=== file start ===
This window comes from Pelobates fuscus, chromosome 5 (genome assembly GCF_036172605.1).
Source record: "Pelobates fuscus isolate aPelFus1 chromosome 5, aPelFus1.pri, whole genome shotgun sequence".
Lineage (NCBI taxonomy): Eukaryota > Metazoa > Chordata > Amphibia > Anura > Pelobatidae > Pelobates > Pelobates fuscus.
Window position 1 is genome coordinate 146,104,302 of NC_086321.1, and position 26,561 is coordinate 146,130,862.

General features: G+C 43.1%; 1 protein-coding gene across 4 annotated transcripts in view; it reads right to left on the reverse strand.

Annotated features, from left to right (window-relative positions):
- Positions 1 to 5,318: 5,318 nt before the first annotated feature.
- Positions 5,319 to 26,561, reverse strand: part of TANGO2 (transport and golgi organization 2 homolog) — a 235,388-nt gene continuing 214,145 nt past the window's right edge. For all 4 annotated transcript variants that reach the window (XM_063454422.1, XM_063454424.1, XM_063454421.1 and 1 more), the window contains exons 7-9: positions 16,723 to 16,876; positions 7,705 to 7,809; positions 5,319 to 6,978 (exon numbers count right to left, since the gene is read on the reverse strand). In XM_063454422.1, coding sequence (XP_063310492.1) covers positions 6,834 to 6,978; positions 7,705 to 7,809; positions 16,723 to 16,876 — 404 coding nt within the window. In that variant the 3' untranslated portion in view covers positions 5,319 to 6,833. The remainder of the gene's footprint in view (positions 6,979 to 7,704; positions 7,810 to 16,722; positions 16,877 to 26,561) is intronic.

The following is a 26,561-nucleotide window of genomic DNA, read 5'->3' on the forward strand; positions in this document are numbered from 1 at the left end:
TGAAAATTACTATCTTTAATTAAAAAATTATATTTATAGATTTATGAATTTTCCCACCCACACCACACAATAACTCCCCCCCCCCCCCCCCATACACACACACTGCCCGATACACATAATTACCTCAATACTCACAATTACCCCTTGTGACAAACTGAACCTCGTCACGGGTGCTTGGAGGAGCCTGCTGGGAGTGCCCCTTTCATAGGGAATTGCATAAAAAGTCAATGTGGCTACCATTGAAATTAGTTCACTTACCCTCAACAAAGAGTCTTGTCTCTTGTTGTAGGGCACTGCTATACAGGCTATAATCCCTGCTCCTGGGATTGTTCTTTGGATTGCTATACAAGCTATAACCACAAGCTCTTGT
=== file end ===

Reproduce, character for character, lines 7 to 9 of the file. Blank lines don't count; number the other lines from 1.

- Positions 1 to 5,318: 5,318 nt before the first annotated feature.
- Positions 5,319 to 26,561, reverse strand: part of TANGO2 (transport and golgi organization 2 homolog) — a 235,388-nt gene continuing 214,145 nt past the window's right edge. For all 4 annotated transcript variants that reach the window (XM_063454422.1, XM_063454424.1, XM_063454421.1 and 1 more), the window contains exons 7-9: positions 16,723 to 16,876; positions 7,705 to 7,809; positions 5,319 to 6,978 (exon numbers count right to left, since the gene is read on the reverse strand). In XM_063454422.1, coding sequence (XP_063310492.1) covers positions 6,834 to 6,978; positions 7,705 to 7,809; positions 16,723 to 16,876 — 404 coding nt within the window. In that variant the 3' untranslated portion in view covers positions 5,319 to 6,833. The remainder of the gene's footprint in view (positions 6,979 to 7,704; positions 7,810 to 16,722; positions 16,877 to 26,561) is intronic.

The following is a 26,561-nucleotide window of genomic DNA, read 5'->3' on the forward strand; positions in this document are numbered from 1 at the left end: